Island Pico with Volcano Mount Pico, Azores - view from Faial
Pico Island and Volcano Mount Pico

Pico, the second-largest island in the Azores archipelago, often referred to as the “Black Island” owing to its volcanic origins, is imagination come to life. 

At the heart of Pico lies the monumental Mount Pico, proudly standing as Portugal’s highest peak at 2,351 meters.

This majestic mountain, accompanied by the island’s lush landscapes, not only makes for a picturesque view but also offers many outdoor activities. 

  1. Hiking and mountain climbing: Whether you’re a seasoned pro or a novice, the range of clearly marked hiking trails and guided climbing tours ensures everyone can enjoy Pico’s natural beauty to the fullest.
  2. Whale and dolphin watching: Pico’s shores are blessed with an abundance of marine life. Taking a boat tour gives you a chance to spot several species of whales and dolphins frolicking in their natural habitat.
  3. Wine tasting: With its unique volcanic soils, Pico’s vineyards, a UNESCO World Heritage Site, produce distinct wines. A visit to any of the local wineries for a tasting session is an absolute must.

But the island’s allure doesn’t stop here. Pico’s charm extends well beneath the earth’s surface. 

“Pico is home to over 200 lava tube caves, including Gruta das Torres, the largest lava tube in Portugal. Exploring these caves can prove to be an adventure of a lifetime.”

Pico offers a laid-back lifestyle, with amiable locals who gladly share tales of their island’s lore.

The island’s small towns, like Madalena, São Roque, and Lajes, are filled with traditional Azorean houses, local artisan shops, and quaint cafés. 

MadalenaWith its vibrant dining scene and close proximity to vineyards, Madalena serves as a perfect base for food and wine enthusiasts.
São RoqueKnown for its swimming spots and fishing industry, São Roque offers a coastal charm that’s hard to resist.
LajesAs the historic whale-hunting town, Lajes is a must-visit for those interested in the island’s whaling past and maritime history.

Madalena: the vineyard and wine spot of the Azores

Azores Island: Pico 

Madalena, a jewel of the Azores, is renowned for its fecund vineyards that produce some of the most celebrated wines in Portugal.

The entire town is a testament to the harmony between nature and human endeavor, an example of how a community can thrive while preserving its natural habitat. 

The vineyards are an extraordinary sight, painstakingly grown in tiny plots protected by volcanic rock walls.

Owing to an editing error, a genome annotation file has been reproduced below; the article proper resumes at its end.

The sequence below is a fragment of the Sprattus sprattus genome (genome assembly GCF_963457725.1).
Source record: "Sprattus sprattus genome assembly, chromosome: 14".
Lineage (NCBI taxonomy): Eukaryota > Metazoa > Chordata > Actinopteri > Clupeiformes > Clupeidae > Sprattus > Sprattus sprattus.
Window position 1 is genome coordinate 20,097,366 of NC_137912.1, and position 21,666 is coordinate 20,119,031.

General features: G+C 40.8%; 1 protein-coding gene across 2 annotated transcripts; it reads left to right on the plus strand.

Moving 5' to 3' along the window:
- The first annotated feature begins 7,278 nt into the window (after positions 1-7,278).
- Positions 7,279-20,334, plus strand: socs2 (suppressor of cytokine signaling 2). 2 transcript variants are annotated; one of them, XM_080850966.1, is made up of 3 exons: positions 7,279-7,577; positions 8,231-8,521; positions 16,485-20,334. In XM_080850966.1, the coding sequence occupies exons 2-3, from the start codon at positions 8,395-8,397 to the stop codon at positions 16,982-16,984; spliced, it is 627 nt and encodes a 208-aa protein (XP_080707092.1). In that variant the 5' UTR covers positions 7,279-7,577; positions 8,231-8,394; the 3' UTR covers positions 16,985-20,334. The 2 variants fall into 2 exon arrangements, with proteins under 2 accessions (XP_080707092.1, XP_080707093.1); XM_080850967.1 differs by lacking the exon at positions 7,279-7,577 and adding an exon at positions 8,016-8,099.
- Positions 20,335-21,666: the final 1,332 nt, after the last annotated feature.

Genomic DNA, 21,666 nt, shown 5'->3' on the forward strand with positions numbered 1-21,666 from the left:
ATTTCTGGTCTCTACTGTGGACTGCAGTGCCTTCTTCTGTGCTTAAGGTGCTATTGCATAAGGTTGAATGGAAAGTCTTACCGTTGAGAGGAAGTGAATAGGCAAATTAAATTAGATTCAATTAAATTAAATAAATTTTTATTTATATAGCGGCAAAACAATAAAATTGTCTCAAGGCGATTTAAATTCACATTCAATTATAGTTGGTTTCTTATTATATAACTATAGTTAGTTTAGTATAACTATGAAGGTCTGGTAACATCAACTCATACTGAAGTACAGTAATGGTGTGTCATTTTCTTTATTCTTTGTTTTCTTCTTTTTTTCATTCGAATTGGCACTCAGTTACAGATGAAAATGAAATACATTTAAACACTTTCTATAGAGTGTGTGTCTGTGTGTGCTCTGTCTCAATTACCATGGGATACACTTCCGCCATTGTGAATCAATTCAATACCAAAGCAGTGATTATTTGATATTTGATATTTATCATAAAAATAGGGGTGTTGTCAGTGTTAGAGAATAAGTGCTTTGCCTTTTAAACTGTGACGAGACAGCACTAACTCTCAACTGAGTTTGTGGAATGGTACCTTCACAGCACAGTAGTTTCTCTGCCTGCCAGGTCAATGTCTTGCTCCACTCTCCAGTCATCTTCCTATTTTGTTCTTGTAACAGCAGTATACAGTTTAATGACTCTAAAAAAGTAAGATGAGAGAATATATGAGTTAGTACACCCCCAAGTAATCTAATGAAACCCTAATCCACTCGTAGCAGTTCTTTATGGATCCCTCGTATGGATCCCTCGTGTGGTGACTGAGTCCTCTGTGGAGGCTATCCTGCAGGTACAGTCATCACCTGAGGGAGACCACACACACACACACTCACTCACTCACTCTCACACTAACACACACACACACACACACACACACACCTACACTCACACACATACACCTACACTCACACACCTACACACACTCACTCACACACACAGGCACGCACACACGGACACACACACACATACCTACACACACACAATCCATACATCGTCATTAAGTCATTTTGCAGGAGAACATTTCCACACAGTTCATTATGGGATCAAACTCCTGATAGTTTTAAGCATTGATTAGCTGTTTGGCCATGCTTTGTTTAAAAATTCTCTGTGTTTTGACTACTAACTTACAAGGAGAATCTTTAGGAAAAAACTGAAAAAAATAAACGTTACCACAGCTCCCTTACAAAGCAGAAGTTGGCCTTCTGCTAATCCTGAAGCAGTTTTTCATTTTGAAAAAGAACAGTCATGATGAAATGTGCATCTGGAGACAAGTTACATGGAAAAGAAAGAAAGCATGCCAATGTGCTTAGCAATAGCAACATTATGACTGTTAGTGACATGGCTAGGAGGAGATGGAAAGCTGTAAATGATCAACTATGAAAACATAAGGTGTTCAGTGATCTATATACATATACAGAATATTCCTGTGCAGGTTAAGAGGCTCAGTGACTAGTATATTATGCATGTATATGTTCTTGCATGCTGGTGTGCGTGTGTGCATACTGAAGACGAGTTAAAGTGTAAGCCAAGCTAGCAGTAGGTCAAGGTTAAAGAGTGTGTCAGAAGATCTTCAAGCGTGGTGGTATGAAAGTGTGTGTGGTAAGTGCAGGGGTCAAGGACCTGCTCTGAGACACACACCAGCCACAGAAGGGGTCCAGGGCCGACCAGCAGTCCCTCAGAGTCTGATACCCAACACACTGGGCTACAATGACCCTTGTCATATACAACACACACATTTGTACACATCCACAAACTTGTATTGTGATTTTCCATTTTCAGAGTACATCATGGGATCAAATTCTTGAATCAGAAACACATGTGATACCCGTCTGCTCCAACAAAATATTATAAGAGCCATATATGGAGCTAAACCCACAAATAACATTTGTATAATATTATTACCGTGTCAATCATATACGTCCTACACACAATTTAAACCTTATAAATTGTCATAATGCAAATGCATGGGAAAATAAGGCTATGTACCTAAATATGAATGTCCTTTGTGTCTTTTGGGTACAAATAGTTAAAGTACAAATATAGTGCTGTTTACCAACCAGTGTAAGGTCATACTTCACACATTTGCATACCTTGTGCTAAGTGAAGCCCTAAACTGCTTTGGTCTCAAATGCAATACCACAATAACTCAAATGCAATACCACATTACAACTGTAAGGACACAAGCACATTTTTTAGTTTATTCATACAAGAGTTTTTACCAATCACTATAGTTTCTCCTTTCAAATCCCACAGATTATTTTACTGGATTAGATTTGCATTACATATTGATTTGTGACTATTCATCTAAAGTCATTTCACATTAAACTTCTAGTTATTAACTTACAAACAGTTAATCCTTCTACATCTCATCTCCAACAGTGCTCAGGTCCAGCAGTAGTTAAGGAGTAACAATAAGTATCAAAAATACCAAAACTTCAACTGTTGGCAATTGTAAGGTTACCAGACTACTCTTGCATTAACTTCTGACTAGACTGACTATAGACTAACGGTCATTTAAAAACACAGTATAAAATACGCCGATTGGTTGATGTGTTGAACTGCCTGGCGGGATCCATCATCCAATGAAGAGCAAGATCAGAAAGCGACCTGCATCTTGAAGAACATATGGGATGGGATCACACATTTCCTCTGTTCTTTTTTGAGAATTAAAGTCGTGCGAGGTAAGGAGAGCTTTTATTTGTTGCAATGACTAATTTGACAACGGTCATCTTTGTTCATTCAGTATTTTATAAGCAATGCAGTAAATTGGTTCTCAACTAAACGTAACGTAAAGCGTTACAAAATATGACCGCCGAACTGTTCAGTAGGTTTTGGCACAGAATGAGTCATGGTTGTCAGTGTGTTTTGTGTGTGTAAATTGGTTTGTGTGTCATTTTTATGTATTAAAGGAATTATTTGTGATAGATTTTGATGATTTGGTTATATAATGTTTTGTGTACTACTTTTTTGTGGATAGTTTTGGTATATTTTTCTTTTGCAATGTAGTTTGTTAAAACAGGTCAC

Vineyards inside lava walls at Criacao Velha. A UNESCO World Heritage Site. Pico, Azores
Vineyards inside lava walls at Criacao Velha. A UNESCO World Heritage Site on Pico

These walls not only protect the vines from wind and sea spray, but they also trap heat, creating a unique microclimate that contributes to the distinct flavor of the wines. 

  • The Verdelho wine:  a white wine known for its acidity and tropical fruit flavors, and is a must-try for any wine connoisseur.
  • The Terras de Lava wine:  a red wine rich with the taste of ripe berries and a hint of spice, it’s a testament to the volcanic soil in which the grapes are grown.

But there’s more to Madalena than vineyards and wine. The town is a gateway to some of the Azores’ most breathtaking natural attractions. 

  1. Mount Pico, Portugal’s highest mountain, offers challenging hikes and an unparalleled view from the top.
  2. The Pico Island Natural Pools are a set of natural volcanic pools where you can take a refreshing dip while enjoying the surrounding landscape.

Madalena’s tight-knit community and relaxed pace of life make it an ideal location for expats wishing to escape the hustle and bustle of city life.

São Jorge: the island of cheese and fajãs

São Jorge, known as the ‘Island of Cheese and Fajãs,’ is indeed a haven of delights waiting to be explored and embraced by those seeking a tranquil yet satisfying life. 

Sao Jorge - a green and lush island in the Azores covered with moody clouds
São Jorge

With a bold green landscape punctuated by towering cliffs and the azure of the Atlantic, São Jorge’s beauty is beyond compare. 

São Jorge highlights

  • Fajãs: These are small plains created by collapsing cliffs or lava flows. They are unique to the Azores, with São Jorge boasting the highest number of Fajãs. These areas are dotted with quaint homes, small-scale agricultural projects, and even exotic fruits like coffee and dragon fruit.
  • Walking trails: The island has many walking trails that offer a great way to explore its natural beauty. From the challenging Pico da Esperança to the soothing Fajã de Santo Cristo, the trails offer something for everyone.

The island’s deep-rooted tradition of cheese-making is another aspect that adds to its charm. São Jorge cheese is highly revered, not just in the Azores but throughout Portugal and beyond.